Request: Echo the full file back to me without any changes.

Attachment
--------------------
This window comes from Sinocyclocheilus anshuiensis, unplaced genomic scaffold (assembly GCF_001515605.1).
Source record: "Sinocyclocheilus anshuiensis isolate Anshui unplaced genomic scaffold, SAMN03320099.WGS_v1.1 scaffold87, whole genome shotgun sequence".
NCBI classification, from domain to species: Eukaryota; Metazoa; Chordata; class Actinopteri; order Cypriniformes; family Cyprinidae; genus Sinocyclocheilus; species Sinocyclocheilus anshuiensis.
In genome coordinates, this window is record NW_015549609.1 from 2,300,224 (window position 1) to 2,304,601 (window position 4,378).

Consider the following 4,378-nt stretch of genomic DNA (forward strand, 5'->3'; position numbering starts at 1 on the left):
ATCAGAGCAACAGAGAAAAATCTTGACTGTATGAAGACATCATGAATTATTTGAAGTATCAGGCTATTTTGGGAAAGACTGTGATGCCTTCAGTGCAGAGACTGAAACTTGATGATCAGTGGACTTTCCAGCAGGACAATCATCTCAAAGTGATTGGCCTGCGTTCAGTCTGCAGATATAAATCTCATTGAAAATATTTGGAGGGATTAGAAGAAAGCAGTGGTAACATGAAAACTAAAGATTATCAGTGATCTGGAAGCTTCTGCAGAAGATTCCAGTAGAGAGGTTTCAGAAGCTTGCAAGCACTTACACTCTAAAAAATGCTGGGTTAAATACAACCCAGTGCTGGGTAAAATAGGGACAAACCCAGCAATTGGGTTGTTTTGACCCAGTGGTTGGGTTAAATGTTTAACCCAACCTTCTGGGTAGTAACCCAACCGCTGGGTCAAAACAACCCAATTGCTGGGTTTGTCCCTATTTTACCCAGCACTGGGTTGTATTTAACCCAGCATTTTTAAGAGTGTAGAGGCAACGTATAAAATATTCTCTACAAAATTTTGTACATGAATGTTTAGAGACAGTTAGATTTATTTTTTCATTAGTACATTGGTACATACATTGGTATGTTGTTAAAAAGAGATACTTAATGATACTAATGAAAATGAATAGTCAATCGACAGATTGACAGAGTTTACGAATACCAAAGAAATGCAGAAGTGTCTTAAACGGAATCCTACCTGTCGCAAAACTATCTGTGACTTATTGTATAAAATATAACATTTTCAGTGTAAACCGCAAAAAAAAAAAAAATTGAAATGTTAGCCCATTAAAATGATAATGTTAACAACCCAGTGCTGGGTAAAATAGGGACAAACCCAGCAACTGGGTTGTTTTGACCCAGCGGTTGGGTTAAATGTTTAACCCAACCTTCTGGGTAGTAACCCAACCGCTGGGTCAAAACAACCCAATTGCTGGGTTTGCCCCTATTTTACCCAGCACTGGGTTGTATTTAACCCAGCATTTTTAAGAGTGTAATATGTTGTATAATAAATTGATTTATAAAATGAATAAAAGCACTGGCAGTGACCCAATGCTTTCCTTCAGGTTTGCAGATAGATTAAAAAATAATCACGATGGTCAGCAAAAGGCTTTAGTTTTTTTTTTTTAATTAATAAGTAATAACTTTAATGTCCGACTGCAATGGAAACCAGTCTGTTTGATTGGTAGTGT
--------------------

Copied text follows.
This window comes from Sinocyclocheilus anshuiensis, unplaced genomic scaffold (assembly GCF_001515605.1).
Source record: "Sinocyclocheilus anshuiensis isolate Anshui unplaced genomic scaffold, SAMN03320099.WGS_v1.1 scaffold87, whole genome shotgun sequence".
NCBI classification, from domain to species: Eukaryota; Metazoa; Chordata; class Actinopteri; order Cypriniformes; family Cyprinidae; genus Sinocyclocheilus; species Sinocyclocheilus anshuiensis.
In genome coordinates, this window is record NW_015549609.1 from 2,300,224 (window position 1) to 2,304,601 (window position 4,378).

Consider the following 4,378-nt stretch of genomic DNA (forward strand, 5'->3'; position numbering starts at 1 on the left):
ATCAGAGCAACAGAGAAAAATCTTGACTGTATGAAGACATCATGAATTATTTGAAGTATCAGGCTATTTTGGGAAAGACTGTGATGCCTTCAGTGCAGAGACTGAAACTTGATGATCAGTGGACTTTCCAGCAGGACAATCATCTCAAAGTGATTGGCCTGCGTTCAGTCTGCAGATATAAATCTCATTGAAAATATTTGGAGGGATTAGAAGAAAGCAGTGGTAACATGAAAACTAAAGATTATCAGTGATCTGGAAGCTTCTGCAGAAGATTCCAGTAGAGAGGTTTCAGAAGCTTGCAAGCACTTACACTCTAAAAAATGCTGGGTTAAATACAACCCAGTGCTGGGTAAAATAGGGACAAACCCAGCAATTGGGTTGTTTTGACCCAGTGGTTGGGTTAAATGTTTAACCCAACCTTCTGGGTAGTAACCCAACCGCTGGGTCAAAACAACCCAATTGCTGGGTTTGTCCCTATTTTACCCAGCACTGGGTTGTATTTAACCCAGCATTTTTAAGAGTGTAGAGGCAACGTATAAAATATTCTCTACAAAATTTTGTACATGAATGTTTAGAGACAGTTAGATTTATTTTTTCATTAGTACATTGGTACATACATTGGTATGTTGTTAAAAAGAGATACTTAATGATACTAATGAAAATGAATAGTCAATCGACAGATTGACAGAGTTTACGAATACCAAAGAAATGCAGAAGTGTCTTAAACGGAATCCTACCTGTCGCAAAACTATCTGTGACTTATTGTATAAAATATAACATTTTCAGTGTAAACCGCAAAAAAAAAAAAAATTGAAATGTTAGCCCATTAAAATGATAATGTTAACAACCCAGTGCTGGGTAAAATAGGGACAAACCCAGCAACTGGGTTGTTTTGACCCAGCGGTTGGGTTAAATGTTTAACCCAACCTTCTGGGTAGTAACCCAACCGCTGGGTCAAAACAACCCAATTGCTGGGTTTGCCCCTATTTTACCCAGCACTGGGTTGTATTTAACCCAGCATTTTTAAGAGTGTAATATGTTGTATAATAAATTGATTTATAAAATGAATAAAAGCACTGGCAGTGACCCAATGCTTTCCTTCAGGTTTGCAGATAGATTAAAAAATAATCACGATGGTCAGCAAAAGGCTTTAGTTTTTTTTTTTTAATTAATAAGTAATAACTTTAATGTCCGACTGCAATGGAAACCAGTCTGTTTGATTGGTAGTGT